Lebanon to launch state-supported digital currency in 2021

The crisis-ridden Lebanon wants to depict its national currency as a digital currency in the coming year. This was announced by the head of the central bank, Riad Salameh. The aim of the CBDC is to restore confidence in the banking system and facilitate cashless payments.

Since the summer of 2019, Lebanon has been experiencing the worst economic crisis in its history. At that time, the devaluation of the Lebanese pound began and in the winter the Arab country was for the first time unable to meet all its foreign debt obligations. In this difficult situation, the central bank, with Riyadh Salameh at its head, sees a state-run digital currency as part of the solution to calm the situation. According to the financial news agency Bloomberg, Salameh said that such a CBDC (Central Bank Digital Currency) would be suitable to facilitate the transition process to cashless payments and restore confidence in the banking system. He named 2021 as the target date for the Lebanese pound in digital form without further details.

Background on CBDC and the crisis in Lebanon

Salameh first revealed plans for a CBDC when the economic difficulties broke out. According to the news at the time, the Lebanese CBDC was to be limited to use in the domestic market and be strictly controlled by the central bank. It is hoped that an “e-pound” will reduce the costs of banking transactions and at the same time reduce cash payments, which are often tantamount to evading tax liability.

The devaluation of the Lebanese pound began when a shortage of foreign currency became apparent. The result was great inflation, which sparked mass protests that ultimately led to a change of government. The Corona crisis further aggravated the situation in 2020. According to correspondents’ reports, it is now not even possible to ensure a continuous supply of electricity, as there is a lack of foreign currency for the import of oil and gas.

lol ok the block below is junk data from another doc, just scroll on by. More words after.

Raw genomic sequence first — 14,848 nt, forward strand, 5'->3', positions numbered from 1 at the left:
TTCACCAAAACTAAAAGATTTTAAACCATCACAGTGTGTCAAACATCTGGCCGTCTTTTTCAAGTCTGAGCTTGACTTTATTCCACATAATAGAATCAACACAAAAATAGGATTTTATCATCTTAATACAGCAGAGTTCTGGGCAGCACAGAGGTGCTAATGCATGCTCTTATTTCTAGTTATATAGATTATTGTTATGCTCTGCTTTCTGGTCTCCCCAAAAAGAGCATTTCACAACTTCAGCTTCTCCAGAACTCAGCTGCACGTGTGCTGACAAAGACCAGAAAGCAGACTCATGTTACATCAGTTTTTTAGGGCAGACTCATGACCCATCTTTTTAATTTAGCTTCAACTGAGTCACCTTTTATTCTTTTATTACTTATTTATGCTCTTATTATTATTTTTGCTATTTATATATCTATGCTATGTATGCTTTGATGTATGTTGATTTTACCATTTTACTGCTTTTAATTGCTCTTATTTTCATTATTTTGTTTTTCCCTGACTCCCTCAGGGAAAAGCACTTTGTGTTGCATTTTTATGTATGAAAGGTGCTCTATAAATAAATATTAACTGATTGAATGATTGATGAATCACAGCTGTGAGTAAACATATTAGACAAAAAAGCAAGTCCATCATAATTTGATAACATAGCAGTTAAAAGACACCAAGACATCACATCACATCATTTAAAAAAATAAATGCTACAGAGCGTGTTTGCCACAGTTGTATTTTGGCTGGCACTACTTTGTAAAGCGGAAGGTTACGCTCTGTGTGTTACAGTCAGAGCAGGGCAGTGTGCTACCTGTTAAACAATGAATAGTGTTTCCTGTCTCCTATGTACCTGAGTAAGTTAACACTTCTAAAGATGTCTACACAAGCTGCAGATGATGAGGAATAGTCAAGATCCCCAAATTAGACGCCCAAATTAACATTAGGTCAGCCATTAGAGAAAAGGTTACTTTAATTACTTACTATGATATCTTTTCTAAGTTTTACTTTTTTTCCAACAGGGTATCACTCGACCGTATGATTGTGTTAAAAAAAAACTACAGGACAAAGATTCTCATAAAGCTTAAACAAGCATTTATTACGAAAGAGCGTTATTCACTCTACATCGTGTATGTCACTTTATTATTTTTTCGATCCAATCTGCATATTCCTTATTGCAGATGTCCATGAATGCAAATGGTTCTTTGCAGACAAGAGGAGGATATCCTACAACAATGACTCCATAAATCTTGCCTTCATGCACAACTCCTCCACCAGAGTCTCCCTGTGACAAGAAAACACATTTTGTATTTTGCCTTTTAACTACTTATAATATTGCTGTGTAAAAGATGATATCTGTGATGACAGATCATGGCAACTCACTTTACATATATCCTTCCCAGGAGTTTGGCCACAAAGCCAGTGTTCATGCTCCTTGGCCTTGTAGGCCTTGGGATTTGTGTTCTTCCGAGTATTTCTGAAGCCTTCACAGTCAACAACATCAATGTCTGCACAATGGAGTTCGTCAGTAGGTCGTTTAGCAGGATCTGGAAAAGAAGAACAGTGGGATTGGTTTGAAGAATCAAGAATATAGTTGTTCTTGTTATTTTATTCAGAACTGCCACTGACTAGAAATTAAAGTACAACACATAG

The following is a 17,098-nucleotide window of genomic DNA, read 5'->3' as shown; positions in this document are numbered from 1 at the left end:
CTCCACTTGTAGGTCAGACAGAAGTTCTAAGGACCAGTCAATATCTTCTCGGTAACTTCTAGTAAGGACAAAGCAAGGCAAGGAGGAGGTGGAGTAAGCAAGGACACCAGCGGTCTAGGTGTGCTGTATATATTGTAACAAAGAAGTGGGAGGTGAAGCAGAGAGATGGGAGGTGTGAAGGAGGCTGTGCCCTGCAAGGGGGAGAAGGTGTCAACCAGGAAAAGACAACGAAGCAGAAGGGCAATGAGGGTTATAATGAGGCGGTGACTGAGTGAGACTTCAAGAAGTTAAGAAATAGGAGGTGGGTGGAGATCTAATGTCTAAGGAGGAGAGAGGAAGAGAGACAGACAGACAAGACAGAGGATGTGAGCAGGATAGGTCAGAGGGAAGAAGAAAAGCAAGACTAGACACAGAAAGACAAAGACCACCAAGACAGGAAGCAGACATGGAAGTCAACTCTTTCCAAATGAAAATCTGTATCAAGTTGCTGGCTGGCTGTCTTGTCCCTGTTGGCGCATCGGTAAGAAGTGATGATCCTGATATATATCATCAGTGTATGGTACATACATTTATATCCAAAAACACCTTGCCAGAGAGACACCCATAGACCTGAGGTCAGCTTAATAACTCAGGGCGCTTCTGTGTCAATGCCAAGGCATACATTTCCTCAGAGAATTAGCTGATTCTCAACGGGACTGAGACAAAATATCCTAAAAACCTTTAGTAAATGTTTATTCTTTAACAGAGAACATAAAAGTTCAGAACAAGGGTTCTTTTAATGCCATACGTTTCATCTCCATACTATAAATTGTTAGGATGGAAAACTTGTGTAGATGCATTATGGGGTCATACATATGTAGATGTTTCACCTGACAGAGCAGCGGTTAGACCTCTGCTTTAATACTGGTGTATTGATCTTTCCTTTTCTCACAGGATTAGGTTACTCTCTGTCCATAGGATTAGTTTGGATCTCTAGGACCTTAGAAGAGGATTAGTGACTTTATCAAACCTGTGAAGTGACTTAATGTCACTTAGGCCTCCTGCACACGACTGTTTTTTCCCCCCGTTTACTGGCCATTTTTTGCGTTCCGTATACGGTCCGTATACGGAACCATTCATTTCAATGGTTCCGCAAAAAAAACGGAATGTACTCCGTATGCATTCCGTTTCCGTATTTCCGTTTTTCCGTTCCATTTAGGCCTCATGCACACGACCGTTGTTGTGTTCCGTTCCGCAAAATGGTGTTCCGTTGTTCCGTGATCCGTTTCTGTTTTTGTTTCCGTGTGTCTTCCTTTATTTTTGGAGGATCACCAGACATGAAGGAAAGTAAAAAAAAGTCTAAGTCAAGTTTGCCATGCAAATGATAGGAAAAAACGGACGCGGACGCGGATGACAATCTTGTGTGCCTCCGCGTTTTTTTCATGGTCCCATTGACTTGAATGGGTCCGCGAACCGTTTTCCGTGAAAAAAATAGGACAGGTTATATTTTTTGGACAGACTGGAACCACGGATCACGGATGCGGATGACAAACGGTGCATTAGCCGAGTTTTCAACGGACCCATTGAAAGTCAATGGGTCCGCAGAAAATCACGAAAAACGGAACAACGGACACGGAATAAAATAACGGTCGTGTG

In the midst of the turbulence, Salameh has always refused to resign, saying that his country’s massive financial problems are due to politics and not the central bank. Nepotism, inefficient state enterprises and an oversized shadow market are considered reasons for the collapse that is within reach. The Lebanese pound is currently worth only a tenth of what it was 18 months ago.

Conclusion: CBDC in Lebanon born of necessity

Whether a CBDC can succeed in restarting the Lebanese pound remains to be seen. Seen from the outside, the accelerated plan seems to be due less to innovation than to sheer necessity. It is known from crisis countries such as Argentina or Venezuela that citizens are trying to secure private assets by shifting them to Bitcoin (BTC).

Meanwhile, in the Western world and China, central banks are pushing ahead with their deliberations and preparations for CBDCs at great speed. The European Central Bank (ECB), for example, recently launched a citizens’ survey on an E-Euro. In China, a regionally limited test phase for an e-yuan is already underway. The crypto scene predominantly believes that CBDCs can generally increase the acceptance of crypto currencies.

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